Metabolic Syndrome – What Do Physio’s Need to Know?

As physical therapists we have to be very knowledgeable. This knowledge encompasses not only the conditions for which our clients are being treated but other pathologies which they may have. So many variables and factors can affect the rehabilitative process.

Imagine a therapist treating a client who needs an exercise prescription yet not considering that the client is diabetic. What if the client were also hypertensive? As physical therapists we are aware of not only the systemic effects of various pathologies, we are also aware of the impact on the rehabilitative process.

Many individuals often suffer from comorbidities. According to the National Heart, Lung and Blood Institute (2019) metabolic syndrome is the name given to a group of risk factors that predispose an individual to heart disease and other health issue such as diabetes and cerebrovascular accidents (CVA). A cluster of these risk factors in an individual puts them at greater risk of CVAs and coronary heart than if they had only one condition.

For a diagnosis of metabolic syndrome to be made at least three or more of the following ought to be present in an individual:

  • Increased abdominal girth (For females this is a waist circumference greater than 35 inches, in males it is greater than 40 inches)
  • A triglyceride level of 150 milligrams per decilitre (mg/dL) of blood or above
  • Low levels of high density lipoprotein cholesterol, (in females <50 milligrams per decilitre and <40 milligrams per decilitre in males)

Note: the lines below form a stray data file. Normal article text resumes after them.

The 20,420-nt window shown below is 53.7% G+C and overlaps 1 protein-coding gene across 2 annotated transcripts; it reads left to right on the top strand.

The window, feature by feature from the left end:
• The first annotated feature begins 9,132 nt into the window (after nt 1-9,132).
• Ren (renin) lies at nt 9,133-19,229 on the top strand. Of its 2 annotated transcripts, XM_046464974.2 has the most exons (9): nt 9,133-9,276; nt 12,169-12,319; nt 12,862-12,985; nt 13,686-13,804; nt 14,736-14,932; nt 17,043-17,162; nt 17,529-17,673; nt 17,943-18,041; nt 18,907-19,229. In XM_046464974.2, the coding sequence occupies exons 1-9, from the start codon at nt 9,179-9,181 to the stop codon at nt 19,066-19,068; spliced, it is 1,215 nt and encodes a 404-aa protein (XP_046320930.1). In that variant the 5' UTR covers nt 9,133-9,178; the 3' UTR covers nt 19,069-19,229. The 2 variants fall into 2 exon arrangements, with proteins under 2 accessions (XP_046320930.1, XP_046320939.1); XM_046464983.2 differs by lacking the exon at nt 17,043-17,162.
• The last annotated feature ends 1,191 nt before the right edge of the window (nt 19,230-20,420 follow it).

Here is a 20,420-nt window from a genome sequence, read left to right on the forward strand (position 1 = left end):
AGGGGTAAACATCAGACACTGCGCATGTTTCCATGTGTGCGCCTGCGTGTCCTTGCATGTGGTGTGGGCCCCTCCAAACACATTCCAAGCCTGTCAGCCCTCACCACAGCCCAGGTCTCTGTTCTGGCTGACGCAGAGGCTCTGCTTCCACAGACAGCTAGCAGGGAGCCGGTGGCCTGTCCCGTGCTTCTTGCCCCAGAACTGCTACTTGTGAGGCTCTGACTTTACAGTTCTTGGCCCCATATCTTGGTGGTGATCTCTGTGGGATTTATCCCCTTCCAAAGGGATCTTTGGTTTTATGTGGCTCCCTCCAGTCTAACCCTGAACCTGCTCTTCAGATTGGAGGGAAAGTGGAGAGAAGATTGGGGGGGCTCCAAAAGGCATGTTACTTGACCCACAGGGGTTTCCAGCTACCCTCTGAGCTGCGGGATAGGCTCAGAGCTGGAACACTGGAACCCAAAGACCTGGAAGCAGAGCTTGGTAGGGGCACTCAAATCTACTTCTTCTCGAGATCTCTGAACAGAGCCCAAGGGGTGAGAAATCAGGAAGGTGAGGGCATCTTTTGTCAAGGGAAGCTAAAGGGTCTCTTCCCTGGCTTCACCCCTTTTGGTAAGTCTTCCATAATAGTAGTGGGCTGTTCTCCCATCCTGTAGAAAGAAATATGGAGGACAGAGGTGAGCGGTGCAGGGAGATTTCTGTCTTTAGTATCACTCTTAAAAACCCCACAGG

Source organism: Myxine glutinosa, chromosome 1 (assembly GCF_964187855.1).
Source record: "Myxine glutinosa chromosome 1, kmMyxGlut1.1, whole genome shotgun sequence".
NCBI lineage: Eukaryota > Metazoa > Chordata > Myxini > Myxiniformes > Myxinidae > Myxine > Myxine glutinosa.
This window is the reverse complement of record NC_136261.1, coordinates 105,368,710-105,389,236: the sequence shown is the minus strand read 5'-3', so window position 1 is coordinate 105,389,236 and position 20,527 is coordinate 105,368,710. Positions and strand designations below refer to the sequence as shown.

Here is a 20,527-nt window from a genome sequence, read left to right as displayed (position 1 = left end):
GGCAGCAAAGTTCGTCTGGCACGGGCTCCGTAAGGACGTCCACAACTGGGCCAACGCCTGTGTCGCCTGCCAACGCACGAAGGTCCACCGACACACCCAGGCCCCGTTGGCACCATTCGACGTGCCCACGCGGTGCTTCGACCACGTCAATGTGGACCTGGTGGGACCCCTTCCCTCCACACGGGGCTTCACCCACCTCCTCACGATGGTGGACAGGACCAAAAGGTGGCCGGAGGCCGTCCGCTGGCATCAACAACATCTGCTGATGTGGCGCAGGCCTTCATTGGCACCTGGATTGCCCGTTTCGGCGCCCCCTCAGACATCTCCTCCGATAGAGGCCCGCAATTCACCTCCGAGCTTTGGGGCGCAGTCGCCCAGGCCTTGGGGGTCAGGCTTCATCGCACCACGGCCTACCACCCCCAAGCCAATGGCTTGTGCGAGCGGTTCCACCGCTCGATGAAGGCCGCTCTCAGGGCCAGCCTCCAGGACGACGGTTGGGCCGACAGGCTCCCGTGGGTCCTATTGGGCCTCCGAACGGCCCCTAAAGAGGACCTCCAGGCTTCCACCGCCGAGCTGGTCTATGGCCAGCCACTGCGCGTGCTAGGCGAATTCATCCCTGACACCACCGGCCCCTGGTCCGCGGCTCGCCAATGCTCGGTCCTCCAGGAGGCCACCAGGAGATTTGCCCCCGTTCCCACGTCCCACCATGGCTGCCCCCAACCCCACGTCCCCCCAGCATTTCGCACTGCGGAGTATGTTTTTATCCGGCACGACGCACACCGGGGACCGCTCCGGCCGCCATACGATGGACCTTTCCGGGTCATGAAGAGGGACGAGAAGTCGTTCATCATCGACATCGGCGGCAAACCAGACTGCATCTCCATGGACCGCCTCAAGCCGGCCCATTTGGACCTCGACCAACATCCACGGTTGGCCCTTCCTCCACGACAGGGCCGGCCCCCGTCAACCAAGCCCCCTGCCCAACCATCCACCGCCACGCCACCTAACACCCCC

• Systolic blood pressure of 130 mmHg or higher or diastolic blood pressure of 85 mmHg • Fasting glucose of 100 mg/dL or above

Many clients that we see fit three or more of the above criteria. It is therefore imperative that we are aware of metabolic syndrome and how it affects the client. Those persons who attend to individuals with neurological injuries such as cerebrovascular accidents (CVA), traumatic brain injuries (TBI) and spinal cord injuries (SCI) ought to take special note of metabolic syndrome. According to Moore et al (2016) “nearly all those with SCI develop metabolic syndrome” and this in in proportion to the severity of the deficit. According to Baffi et al (2016) a link has been noted between metabolic syndrome and lung pathologies in studies that have been done. Recognition of metabolic syndrome can assist in the identification of clients at high risk for vascular events such as a second stroke or myocardial infarction in the future.

The physical therapist can play a part in the care of clients with this condition. Management entails management of the various comorbidities. As exercise and movement specialists we are able to play a role in helping our clients with weight management, and blood pressure and glycemic control. We therefore need to be aware of metabolic syndrome. Our clients are sometimes aware of their cholesterol, blood pressure readings and blood sugar levels. We sometimes measure blood sugar levels and blood pressure in our facilities. Abdominal girth is easily measured with a tape measure. These elements will give us information as to which clients may be at risk of metabolic syndrome and are therefore at increased risk. Our management may therefore be tailored accordingly.

References

  1. Baffi CW, Wood L, Winnica D, Strollo Jr PJ, Gladwin MT, Que LG, Holguin F. Metabolic syndrome and the lung. Chest. 2016 Jun 1;149(6):1525-34.
  2. https://www.heart.org/en/health-topics/metabolic-syndrome/about-metabolic-syndrome
  3. https://www.nhlbi.nih.gov/health-topics/metabolic-syndrome
  4. Moore G, Durstine JL, Painter P, American College of Sports Medicine. ACSM’s Exercise Management for Persons With Chronic Diseases and Disabilities, 4E. Human Kinetics; 2016.

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